Britain has finally decided to leave the European Union. With time closing in on Brexit, this change could have an impact on various sectors of the economy. Economists all over the world are watching carefully to try to predict what will happen because of this action. With a large number of people on sides of the debate as to whether Britain should leave the EU, it is really impossible to tell what the outcome would be.
Theresa May, the Prime Minister of the United Kingdom has had several problems with her party, the government, and the people she’s ruling. When the vote for Britain to leave at 52%, the financial sector remained stable, and things went just as fine. What everyone worries about is the long-term effect of this move.
Why is the financial industry one of the main points of discussion?
- The financial industry contributed 12% of the UK’s GDP which makes it a largely influential sector of the economy.
- It is also responsible for the creation of millions of jobs in the United Kingdom.
- British banks lend out money to several companies as capital and also to the government.
- Seeing the importance of this sector to the country and the union as a whole, the main question would be what Brexit would do to the financial industry in the next 6 months or 1 year. If there’s no significant change, then is Brexit even a big deal?
Brexit impact and effects on the financial industry
According to Jan Hammer, a partner at Index Ventures in London “Following Brexit, fintech startups may realize it makes more sense to set up an office within the EU and existing companies may end some of their staff over to the EU”. This implies that the move will carry a devastating outcome on Britain’s economy because it has left the larger body. Bloomberg released a statement that investments in British fintech firms rose by 53% in 2015, making it up to $974 million spent.
Banks in the United Kingdom have begun stockpiling reserve funds as directed by the regulators, in case the British customers began to withdraw their funds. Some countries experience low cash flow, and this withdrawal of Brexit would cause a lot of chaos. Major Banks in the UK have begun to assemble teams responsible for dealing with customers if Brexit finally leaving the EU. These rapid response facilities are set to commence operations immediately the polls open till the end of everything.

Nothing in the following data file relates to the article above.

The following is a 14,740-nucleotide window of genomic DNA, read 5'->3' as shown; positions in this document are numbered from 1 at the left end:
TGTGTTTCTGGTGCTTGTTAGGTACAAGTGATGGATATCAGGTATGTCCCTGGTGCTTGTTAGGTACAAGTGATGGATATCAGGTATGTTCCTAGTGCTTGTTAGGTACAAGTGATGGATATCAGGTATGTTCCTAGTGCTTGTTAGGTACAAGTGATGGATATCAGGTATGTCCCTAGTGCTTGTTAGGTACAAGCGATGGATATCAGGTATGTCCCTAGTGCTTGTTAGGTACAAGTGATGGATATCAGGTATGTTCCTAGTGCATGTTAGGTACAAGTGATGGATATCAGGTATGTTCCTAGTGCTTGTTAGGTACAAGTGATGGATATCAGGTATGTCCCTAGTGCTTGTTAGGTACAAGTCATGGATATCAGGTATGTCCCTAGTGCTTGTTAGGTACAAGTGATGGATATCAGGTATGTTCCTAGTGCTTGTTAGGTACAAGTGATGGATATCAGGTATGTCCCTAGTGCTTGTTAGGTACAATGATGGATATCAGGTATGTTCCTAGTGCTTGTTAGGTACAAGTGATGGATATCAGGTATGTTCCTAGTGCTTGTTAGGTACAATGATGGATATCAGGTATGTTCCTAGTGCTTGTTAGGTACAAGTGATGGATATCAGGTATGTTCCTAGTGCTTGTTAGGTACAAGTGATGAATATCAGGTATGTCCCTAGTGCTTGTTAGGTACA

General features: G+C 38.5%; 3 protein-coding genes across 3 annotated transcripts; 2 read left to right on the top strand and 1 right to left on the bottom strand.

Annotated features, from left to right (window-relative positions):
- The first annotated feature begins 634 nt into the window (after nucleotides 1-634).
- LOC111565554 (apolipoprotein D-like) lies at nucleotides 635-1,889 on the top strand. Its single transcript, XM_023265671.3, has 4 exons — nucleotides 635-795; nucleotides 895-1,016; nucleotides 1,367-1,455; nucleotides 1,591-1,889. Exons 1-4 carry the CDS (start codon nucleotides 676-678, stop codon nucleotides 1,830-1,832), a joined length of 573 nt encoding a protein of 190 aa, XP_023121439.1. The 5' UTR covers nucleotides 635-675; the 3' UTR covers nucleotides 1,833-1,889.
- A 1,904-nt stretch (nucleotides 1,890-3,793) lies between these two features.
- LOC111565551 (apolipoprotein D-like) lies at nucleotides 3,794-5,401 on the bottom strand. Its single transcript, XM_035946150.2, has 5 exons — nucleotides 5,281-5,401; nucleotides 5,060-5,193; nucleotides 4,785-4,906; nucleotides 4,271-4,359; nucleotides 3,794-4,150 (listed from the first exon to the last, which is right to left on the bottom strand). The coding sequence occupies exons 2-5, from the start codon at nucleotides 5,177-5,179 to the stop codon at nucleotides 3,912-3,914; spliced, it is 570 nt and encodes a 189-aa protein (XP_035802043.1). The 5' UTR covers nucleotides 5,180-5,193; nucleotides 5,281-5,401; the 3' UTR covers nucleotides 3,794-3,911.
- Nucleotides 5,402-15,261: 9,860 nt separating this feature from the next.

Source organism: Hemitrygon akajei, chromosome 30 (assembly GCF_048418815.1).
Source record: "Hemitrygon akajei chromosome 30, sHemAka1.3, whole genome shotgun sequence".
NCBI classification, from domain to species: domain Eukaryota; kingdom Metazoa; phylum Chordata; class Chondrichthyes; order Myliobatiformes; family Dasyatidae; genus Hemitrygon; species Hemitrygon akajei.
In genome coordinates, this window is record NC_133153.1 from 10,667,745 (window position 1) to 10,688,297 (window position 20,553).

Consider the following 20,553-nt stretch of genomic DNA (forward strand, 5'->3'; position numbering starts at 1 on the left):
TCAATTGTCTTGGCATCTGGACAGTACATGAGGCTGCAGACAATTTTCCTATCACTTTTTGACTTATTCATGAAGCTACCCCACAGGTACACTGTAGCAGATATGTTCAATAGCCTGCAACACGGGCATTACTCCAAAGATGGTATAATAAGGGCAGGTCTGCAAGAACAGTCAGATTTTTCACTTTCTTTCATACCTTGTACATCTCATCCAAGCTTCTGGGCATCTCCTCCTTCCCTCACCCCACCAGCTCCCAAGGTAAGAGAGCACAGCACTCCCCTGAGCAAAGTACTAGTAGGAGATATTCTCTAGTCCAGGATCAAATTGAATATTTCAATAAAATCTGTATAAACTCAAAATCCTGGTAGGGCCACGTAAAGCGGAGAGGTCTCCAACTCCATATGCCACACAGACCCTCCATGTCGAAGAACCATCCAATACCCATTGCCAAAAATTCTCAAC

U.S. financial markets
It might seem that the Brexit debate is only affecting those in the European Union, but this is not so. The U.S. markets are also keeping a close watch on the happenings and are looking to see if Britain eventually leaves. Investors are slowly backing down due to the uncertainty about the entire deal.
According to the Guardian after conducting a stress test, if the Brexit votes are successful, the S&P 500 are going to drop by 5% and there would be a massive rise in instability. This doesn’t sound well for the financial market as no U.S. investor would want to lose so much. Many investors would be driven out of British markets and there’s also a great possibility that several start-ups relocate to the U.S. where they would find more investors in their businesses. According to Goldman Sachs, this efflux of investors and companies would drop the value of the British pound to almost 20%. Would this mean that Britain is on its own?
Stock market impact
If Britain pounds remain strong, it competes with dollars and even eats into the dollar profits. This is because most of the profits of the FTSE 100 are in dollars which gives the currency an edge. If the pounds should drop, the Brexit wouldn’t have much impact on FTSE 100 but on FTSE 250 because most of the companies on the FTSE 250 companies receive more of their profits from the United Kingdom. With this change coming, several people have begun to learn forex trading online to be able to make gains on their money in case Brexit hits hard.
The US-China trade talks also have uncertainty considering the Brexit issue in relation to GBP/USD and FTSE 100. This action may end of having a greater effect on UK financial markets than expected.